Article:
Here’s An Abridged Timeline Of Digital Media’s Pivot To Video

As Vox Media announces big layoffs, let’s look at how we got here.

Here’s An Abridged Timeline Of Digital Media’s Pivot To Video
[Photo: Burst/Pexels]

RIP to the big digital media pivot: 2015-2018.


Vox Media announced plans to lay off around 50 staffers today, most from its social video teams. Cuts can happen to any company–even successful ones–but this announcement follows a disturbing trend that’s been plaguing the media industry for well over a year. Although we’ve been hearing about the failings of the “pivot-to-video” for a while, we may now be in the final throes of the trend.

Let’s look at how we got here:

It was only about a few years ago that media companies–especially the new, millennial-focused ones–began talking about this pivot. Digital publisher NowThis announced in 2015 that it wouldn’t have a homepage, and would instead only publish its news clips on social media platforms. That same year, Business Insider launched Insider, another initially webpage-less entity, which produced easy-to-consume videos.

These moves were caused largely by Facebook’s increasing preference for video content. Lest we forget, CEO Mark Zuckerberg said in 2016 that Facebook would be mostly video in five years. The company announced, in a strategy to get more eyeballs, that videos–including pushes on both live and long-form–would be more highly ranked than other content. Soon media companies began completely changing their editorial strategies to conform to this change. Many, in fact, laid off entire teams of journalists in the name of doubling down on video–this includes Vocativ, Mic, Mashable, and others.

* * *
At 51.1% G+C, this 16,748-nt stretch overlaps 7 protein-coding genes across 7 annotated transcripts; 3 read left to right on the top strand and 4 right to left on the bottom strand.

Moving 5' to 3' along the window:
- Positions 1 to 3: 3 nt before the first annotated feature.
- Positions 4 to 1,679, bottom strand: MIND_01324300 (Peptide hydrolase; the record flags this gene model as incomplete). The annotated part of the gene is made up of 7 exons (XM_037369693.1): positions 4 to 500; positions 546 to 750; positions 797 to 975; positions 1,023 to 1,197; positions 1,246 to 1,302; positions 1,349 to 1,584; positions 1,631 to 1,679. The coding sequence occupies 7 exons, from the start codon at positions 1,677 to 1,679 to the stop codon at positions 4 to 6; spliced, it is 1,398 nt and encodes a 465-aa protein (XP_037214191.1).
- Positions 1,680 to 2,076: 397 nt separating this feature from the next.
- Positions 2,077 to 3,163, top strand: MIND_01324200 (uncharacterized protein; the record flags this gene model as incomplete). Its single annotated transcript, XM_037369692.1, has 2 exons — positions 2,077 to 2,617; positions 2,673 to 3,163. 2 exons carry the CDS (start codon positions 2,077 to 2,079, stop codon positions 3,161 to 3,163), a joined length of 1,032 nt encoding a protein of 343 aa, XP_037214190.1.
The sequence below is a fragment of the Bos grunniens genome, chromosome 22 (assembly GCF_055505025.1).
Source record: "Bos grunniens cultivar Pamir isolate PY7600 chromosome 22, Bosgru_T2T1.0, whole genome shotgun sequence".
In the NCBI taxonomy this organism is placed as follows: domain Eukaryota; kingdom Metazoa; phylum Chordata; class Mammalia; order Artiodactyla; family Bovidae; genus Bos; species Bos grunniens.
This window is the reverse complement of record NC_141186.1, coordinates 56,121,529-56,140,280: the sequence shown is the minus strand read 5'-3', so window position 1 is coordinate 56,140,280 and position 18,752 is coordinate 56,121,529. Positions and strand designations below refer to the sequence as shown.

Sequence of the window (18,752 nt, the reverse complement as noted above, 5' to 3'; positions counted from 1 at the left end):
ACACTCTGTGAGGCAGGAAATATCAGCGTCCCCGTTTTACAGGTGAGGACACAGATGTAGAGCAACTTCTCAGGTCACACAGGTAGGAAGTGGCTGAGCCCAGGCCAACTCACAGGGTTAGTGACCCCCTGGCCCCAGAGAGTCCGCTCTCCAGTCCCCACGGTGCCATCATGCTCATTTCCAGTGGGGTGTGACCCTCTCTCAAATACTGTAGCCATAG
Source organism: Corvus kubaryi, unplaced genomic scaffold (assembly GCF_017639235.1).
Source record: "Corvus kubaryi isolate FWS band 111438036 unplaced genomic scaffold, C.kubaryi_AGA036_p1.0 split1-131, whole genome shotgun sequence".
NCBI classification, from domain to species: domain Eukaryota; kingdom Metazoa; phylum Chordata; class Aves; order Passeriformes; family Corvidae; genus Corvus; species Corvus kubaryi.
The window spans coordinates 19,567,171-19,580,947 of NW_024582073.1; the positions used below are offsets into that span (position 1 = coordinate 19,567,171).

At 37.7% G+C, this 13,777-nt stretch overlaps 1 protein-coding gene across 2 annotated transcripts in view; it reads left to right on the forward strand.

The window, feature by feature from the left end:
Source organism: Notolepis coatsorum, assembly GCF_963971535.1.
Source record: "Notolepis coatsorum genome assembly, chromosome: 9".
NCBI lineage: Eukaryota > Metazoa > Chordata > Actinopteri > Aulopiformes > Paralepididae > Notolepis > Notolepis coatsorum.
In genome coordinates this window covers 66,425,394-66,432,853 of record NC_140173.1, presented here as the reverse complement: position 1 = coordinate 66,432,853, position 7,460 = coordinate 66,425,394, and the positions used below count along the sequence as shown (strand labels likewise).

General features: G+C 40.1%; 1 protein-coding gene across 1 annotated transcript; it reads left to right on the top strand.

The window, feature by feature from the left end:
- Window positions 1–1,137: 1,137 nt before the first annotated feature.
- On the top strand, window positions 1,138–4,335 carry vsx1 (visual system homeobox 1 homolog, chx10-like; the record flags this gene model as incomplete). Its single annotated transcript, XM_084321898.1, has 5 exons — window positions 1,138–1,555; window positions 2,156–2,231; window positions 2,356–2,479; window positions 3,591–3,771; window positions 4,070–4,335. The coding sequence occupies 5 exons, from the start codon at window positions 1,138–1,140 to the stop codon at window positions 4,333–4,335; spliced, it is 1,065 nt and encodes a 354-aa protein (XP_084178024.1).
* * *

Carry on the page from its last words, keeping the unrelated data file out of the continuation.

But this didn’t work out as planned. Video engagement, especially for news content, didn’t produce the intended numbers, either in terms of audience growth or revenue. NowThis and Insider both have home pages again, and companies are quickly realizing the limits of social video. According to one report, the best performing videos are focused on food.

Meanwhile, the companies that were supposedly generating the most revenue on these platforms began to see some troubles. Both BuzzFeed and Vice missed key targets in 2017, indicating that efforts to double down on social and video weren’t getting the ROI the companies expected. Thus began new cuts. BuzzFeed laid off 8% of its staff. Vice and Mashable laid off staff, too. To put this into context, some of the companies that restructured editorial products and teams to focus on social video were now cutting these new teams.


To make things worse, Facebook announced plans to de-emphasize content from brands and publishers in favor of content from friends and family. I guess Zuckerberg’s soothsaying for his own company didn’t work out as planned. This change means the efforts to boost platform-specific content was all for naught. As these algorithm tweaks become reality, media companies are having to retool their entire strategies. Slowly, we’ve been seeing other publishers realize the error they made in focusing on video–Vox Media is the latest example of this.

Perhaps the only lesson to be learned here is that long-term strategies cannot be predicated on the whims of one or two platforms, no matter how powerful they are. What Facebook and Google want is to make money: No matter what they say, they really don’t care that much about media companies. Because they currently control the lion’s share of the digital advertising market, they can do whatever they want for the time being. The short-term plan of contorting business strategies to the myriad beta tests of these companies hasn’t worked–and sadly, good journalism jobs have been casualties of this lack of foresight.

For now, we wait for more dominos to fall. I just hope that when Facebook tweaks its algorithm for whatever trend it sees next, publishers won’t bow down. But I’m not too optimistic.

About the author

Cale is a Brooklyn-based reporter. He writes about business, technology, leadership, and anything else that piques his interest.